Exposed to Danger (1982)
Reviewed by: ewaffle on 2008-01-30
There are an astonishingly high number of things wrong with “Exposed to Danger” which looks like it was shot on video but before discussing them it makes sense to point out why one might want to watch this movie. The reasons to do so are simple: every second that Luk Siu-Fan is on the screen. She is a talented and strikingly beautiful actress who might have become much more famous if she had worked more just across the Taiwan Straights in Hong Kong.

When a film like “Exposed to Danger” (although there aren’t many with this level of incompetence and apathy by the directors and screenwriters) is released viewers often ask “didn’t they know how bad this was?” The answer is always no. Filmmaking is a labor intensive process carried out by disparate teams of skilled artists and craftsmen who have little contact with each other. Therefore it is possible to have some obvious hits, the hair and makeup for Luk Siu-Fan, for example, in a sea of misses. The only people with an overall view of the process are the director and producer. If they are lazy, sloppy, distracted or just unskilled then any vision is lost.

It is a very basic, by the numbers thriller that gives away the most important secret half way through. While a revelation like this is almost always a red herring to fool the audience into thinking it has figured things out only to shock us later on, it is not the case here. The only important question and the key to everything—who is Sheena and why does she hate Fonda so much—(I am using the character names from the dubbed Mill Creek DVD)—is answered after 45 minutes leaving very little other than tidying up loose ends for the second half.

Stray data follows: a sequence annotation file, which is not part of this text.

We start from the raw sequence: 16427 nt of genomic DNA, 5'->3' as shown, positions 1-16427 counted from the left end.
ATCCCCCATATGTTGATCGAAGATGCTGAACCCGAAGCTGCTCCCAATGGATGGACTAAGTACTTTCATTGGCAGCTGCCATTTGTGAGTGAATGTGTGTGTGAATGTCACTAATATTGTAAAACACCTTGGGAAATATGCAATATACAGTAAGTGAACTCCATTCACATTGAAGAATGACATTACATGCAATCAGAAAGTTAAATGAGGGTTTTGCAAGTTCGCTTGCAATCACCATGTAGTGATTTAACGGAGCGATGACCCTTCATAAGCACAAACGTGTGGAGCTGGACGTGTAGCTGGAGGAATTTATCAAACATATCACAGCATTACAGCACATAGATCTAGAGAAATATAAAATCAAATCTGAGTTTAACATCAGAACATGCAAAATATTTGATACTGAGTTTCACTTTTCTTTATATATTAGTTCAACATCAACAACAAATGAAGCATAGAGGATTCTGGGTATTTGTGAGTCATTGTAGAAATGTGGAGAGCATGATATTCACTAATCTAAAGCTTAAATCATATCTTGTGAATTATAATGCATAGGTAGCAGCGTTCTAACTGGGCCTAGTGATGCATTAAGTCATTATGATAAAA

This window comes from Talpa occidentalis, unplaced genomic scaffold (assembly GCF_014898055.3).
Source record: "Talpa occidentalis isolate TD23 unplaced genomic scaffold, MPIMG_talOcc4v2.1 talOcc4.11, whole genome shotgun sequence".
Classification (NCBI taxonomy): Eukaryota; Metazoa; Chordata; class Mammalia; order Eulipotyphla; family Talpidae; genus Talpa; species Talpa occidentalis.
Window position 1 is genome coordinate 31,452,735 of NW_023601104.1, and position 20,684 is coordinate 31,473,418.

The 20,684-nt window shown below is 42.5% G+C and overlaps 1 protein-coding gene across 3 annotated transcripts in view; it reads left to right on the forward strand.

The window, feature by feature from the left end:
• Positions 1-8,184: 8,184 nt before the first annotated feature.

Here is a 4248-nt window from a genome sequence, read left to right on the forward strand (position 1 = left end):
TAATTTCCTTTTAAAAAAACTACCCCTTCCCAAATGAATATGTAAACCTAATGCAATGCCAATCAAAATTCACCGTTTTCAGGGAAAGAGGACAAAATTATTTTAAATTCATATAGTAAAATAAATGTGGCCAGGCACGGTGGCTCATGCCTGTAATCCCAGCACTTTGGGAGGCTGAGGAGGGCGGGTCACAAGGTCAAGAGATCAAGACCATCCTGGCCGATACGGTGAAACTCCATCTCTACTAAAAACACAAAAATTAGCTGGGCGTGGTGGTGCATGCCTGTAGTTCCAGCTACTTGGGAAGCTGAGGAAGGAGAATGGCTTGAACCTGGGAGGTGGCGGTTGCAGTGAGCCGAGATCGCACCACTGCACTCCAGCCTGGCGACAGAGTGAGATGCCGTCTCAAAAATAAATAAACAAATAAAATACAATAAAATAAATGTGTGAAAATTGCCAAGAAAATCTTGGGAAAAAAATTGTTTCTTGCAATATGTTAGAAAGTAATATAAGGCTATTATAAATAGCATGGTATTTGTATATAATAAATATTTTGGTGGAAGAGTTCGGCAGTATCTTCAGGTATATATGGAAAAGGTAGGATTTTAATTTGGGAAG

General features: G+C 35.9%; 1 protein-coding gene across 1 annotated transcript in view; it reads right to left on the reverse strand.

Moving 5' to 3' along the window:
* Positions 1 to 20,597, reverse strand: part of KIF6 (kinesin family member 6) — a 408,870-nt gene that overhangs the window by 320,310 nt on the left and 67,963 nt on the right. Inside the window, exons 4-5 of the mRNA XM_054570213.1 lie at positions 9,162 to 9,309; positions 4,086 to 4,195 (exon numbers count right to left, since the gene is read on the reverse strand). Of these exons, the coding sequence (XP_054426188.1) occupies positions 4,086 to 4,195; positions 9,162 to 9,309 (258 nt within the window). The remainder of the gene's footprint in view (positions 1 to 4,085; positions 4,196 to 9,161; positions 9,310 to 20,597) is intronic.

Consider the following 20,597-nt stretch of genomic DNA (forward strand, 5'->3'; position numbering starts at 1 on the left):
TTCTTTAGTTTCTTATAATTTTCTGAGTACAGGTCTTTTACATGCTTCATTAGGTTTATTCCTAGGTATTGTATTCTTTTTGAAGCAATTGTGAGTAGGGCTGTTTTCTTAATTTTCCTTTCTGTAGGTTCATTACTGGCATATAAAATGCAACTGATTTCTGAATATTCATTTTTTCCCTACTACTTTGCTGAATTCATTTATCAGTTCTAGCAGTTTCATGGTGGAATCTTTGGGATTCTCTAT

We begin with difficulties faced by a felon recently released from prison having served eight years for murder--a murder, of course, that she didn't commit Luk Siu Fan is standing on the wind-blown deck of a ferry boat thinking back on her days in prison, a prison where guards throw new convicts onto the stone floor and veteran convicts abuse her. She arrives with a letter from the chairman of a newspaper offering her a job but the chairman suddenly left town with no word of her. She has no newspaper experience, no ID papers and essentially no history. She is hired immediately and rented an apartment by a friendly landlord all on the basis of her letter.

However her situation will not remain so easy to deal with. Her apartment, a huge place at the end of an isolated road that comes furnished with a parrot in a cage and a monkey on a leash, is not a place of refuge. In her first hours there an everyday object becomes something strange and terrifying. This is a common trope in the genre and some very scary movies have been built around telephones, videotapes or televisions that take on a life of their own. In this unfortunate case, however, the household item is a bar of soap. Luk Siu Fan is in the shower. She picks up the soap and immediately panics, having a flashback to a time in prison when she was given soap is some type of blade in it. Unaware of its deadly alteration she cut herself with it and then was beaten up by the other inmates. The beating went on until guards intervened with a high pressure fire hose.